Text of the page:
Black nationalist pioneer, Carlos Cooks

Herb Boyd | 4/13/2017, 11:38 a.m.
African and African-American history can hit you in some of the most unpredictable places, if you pay attention.
Carlos Cooks Contributed

African and African-American history can hit you in some of the most unpredictable places, if you pay attention. During a recent session with photographer Kwame Brathwaite, as we thumbed through his astonishing collection of photos, there was one of Carlos A. Cooks, arrayed in his leopard patterned hat, reviewing his troops.

Unless you’re a devotee of Black Nationalist thought, you may not have heard of Cooks and his contributions. He may not have had as great a global following as his mentor, Marcus Garvey, but there was a time, particularly on the streets of Harlem in the ’40s, ’50s and ’60s, when Cooks and his African Nationalist Pioneer Movement captured the political pulse of the community with an influence beyond its small cadre.

Although Cooks was born June 23, 1913, in the Dominican Republic, his recognition was forged in Harlem, where he was an unwavering advocate of the philosophy and opinions of Garvey. A year after Garvey’s death in London in 1940, Cooks, on his birthday, founded the African Nationalist Pioneer Movement, with the expressed purpose of keeping Garvey’s legacy of African redemption and reclamation alive.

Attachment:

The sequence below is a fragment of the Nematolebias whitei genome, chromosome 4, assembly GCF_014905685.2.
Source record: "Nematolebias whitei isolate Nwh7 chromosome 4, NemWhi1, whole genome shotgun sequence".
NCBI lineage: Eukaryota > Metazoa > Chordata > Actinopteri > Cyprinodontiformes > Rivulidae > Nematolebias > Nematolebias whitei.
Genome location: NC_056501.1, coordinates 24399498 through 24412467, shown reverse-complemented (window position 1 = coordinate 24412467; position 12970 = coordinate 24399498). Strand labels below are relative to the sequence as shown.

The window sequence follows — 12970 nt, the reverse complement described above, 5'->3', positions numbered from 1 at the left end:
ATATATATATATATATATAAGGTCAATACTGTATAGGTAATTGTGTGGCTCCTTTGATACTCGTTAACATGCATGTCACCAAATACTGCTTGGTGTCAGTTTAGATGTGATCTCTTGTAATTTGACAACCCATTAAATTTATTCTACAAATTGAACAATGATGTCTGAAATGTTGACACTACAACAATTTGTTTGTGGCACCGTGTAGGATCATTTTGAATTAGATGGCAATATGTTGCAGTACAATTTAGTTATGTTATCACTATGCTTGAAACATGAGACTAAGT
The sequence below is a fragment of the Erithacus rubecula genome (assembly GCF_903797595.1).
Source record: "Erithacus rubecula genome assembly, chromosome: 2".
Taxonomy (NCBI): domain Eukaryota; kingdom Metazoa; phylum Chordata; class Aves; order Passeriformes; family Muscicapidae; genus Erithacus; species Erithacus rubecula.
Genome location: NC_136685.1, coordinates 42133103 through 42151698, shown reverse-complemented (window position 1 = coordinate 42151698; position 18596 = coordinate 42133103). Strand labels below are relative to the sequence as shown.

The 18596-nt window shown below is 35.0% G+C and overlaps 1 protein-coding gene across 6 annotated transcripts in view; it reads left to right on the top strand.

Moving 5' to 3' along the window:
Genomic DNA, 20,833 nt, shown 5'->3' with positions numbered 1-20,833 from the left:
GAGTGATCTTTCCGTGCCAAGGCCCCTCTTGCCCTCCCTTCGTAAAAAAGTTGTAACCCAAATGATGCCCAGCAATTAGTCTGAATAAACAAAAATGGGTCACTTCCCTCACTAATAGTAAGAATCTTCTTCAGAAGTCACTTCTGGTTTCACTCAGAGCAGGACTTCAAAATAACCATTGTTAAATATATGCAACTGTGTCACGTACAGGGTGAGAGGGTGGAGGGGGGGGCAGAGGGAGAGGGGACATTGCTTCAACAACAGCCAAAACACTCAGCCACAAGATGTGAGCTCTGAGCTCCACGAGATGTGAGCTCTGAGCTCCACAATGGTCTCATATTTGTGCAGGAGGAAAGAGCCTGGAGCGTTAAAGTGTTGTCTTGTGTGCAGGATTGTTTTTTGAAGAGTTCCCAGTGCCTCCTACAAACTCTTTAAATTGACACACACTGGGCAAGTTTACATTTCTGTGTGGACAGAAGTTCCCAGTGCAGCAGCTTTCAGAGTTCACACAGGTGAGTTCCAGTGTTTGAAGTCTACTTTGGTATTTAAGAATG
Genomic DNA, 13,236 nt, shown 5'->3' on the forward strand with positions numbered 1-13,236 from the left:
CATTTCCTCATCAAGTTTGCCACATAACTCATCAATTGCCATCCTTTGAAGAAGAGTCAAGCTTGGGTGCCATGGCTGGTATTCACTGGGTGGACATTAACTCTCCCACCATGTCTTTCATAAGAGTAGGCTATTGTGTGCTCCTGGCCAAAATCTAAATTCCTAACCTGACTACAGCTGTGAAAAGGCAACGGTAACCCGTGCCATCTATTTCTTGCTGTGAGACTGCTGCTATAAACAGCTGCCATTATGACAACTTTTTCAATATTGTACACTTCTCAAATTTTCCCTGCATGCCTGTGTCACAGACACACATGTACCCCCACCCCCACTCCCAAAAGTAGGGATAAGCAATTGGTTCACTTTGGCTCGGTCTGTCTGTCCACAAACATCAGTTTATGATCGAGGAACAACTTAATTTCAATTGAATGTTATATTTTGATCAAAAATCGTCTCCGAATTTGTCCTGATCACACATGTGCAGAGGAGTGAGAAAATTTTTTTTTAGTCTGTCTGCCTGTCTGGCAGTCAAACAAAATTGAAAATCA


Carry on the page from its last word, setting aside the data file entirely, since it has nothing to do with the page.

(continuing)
One of the first notices of Cooks and ANPM (he adamantly avoided the press) appeared in the New York Age newspaper in a guest column written by Jane Cooke Wright in September 1941. Introducing Cooks to her readers, Wright wrote, “The Honorable Carlos Cooks, an important character in the advance division of the Universal Negro Improvement Association, exemplifies the views of Marcus Garvey. He preaches the supremacy of the Blacks. This wishful thinking, he believes will someday come true. At present the white people in Europe are killing each other off and therefore the final battle will be between the whites and the Blacks on the sands of Africa.”

Wright went on to say, in her description of Cooks’ organization, calling it the African Pioneering Syndicate, that it had obtained the right “to buy, sell, import and export products within the United States and the right to establish businesses and industries” in the U.S. and foreign countries.

Such aims and ambitions, emulating Garvey’s vision, may have been paramount in the beginning of the ANPM, but it was gradually superseded by its political outlook. And much of what was known about the organization flowed from the speeches Cooks delivered on the streets of Harlem. Wright, in her column, notes that Cooks, along with Arthur Reid, Robert Jordan and Ras DeKiller, were the foremost street speakers of the day, and they would pave the way for such notables as Ed “Porkchop” Davis, Charles Kenyatta and even Malcolm X.

This point is underscored by Robert Acemendeces Harris, a loyal follower of Cooks who kept the ANPM flame burning until his death several years ago. Often during his appearance at the Harriet Tubman School as part of presentations sponsored by Elombe Brath and the Patrice Lumumba Coalition, Harris would expound on the importance of Cooks and the impact he had on the evolution of Black nationalism and Pan-African ideology.